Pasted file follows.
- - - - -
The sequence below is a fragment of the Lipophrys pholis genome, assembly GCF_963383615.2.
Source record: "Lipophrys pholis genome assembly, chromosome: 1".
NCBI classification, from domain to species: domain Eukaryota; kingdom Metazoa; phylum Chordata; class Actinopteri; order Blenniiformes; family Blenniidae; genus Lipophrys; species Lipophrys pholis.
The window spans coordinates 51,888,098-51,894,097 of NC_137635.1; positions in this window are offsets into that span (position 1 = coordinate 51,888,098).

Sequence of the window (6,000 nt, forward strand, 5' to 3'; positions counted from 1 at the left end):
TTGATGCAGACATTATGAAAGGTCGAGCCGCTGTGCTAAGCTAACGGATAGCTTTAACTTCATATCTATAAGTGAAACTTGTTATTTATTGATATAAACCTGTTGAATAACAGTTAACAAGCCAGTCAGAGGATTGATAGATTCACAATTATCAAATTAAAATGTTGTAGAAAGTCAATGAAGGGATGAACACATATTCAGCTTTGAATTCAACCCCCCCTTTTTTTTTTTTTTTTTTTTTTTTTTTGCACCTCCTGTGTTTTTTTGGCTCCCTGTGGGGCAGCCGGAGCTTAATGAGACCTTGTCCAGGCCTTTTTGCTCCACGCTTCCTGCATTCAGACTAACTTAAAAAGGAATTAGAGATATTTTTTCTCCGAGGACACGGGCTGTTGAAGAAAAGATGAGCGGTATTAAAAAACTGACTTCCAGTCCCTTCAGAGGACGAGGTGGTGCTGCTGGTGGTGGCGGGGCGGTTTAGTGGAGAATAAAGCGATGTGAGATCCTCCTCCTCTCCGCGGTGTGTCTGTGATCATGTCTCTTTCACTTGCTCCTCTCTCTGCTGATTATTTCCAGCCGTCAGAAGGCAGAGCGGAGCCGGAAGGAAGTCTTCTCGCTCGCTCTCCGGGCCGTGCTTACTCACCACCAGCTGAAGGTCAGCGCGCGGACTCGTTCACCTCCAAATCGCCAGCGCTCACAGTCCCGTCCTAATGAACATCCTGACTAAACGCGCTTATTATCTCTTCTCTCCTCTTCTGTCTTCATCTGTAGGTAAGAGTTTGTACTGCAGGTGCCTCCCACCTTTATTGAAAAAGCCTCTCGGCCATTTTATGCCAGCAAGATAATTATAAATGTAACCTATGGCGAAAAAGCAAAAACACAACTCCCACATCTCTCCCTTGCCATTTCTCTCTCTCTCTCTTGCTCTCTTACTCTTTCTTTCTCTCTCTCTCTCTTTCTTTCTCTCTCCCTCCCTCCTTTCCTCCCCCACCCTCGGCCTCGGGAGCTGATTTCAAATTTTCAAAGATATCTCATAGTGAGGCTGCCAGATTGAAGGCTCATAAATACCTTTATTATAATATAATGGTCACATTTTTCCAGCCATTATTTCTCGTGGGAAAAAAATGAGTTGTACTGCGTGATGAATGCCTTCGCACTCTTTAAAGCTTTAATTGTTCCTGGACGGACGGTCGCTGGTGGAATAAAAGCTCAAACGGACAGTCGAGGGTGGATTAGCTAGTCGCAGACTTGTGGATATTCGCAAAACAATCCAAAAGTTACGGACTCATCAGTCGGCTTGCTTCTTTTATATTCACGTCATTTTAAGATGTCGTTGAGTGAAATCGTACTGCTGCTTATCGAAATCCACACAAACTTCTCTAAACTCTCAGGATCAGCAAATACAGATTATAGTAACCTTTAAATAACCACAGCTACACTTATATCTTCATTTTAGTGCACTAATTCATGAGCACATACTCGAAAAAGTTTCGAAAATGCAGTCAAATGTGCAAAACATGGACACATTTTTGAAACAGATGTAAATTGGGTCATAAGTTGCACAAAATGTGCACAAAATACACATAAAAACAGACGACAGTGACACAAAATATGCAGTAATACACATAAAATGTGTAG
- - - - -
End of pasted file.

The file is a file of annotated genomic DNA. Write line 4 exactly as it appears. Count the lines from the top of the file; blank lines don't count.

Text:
The window spans coordinates 51,888,098-51,894,097 of NC_137635.1; positions in this window are offsets into that span (position 1 = coordinate 51,888,098).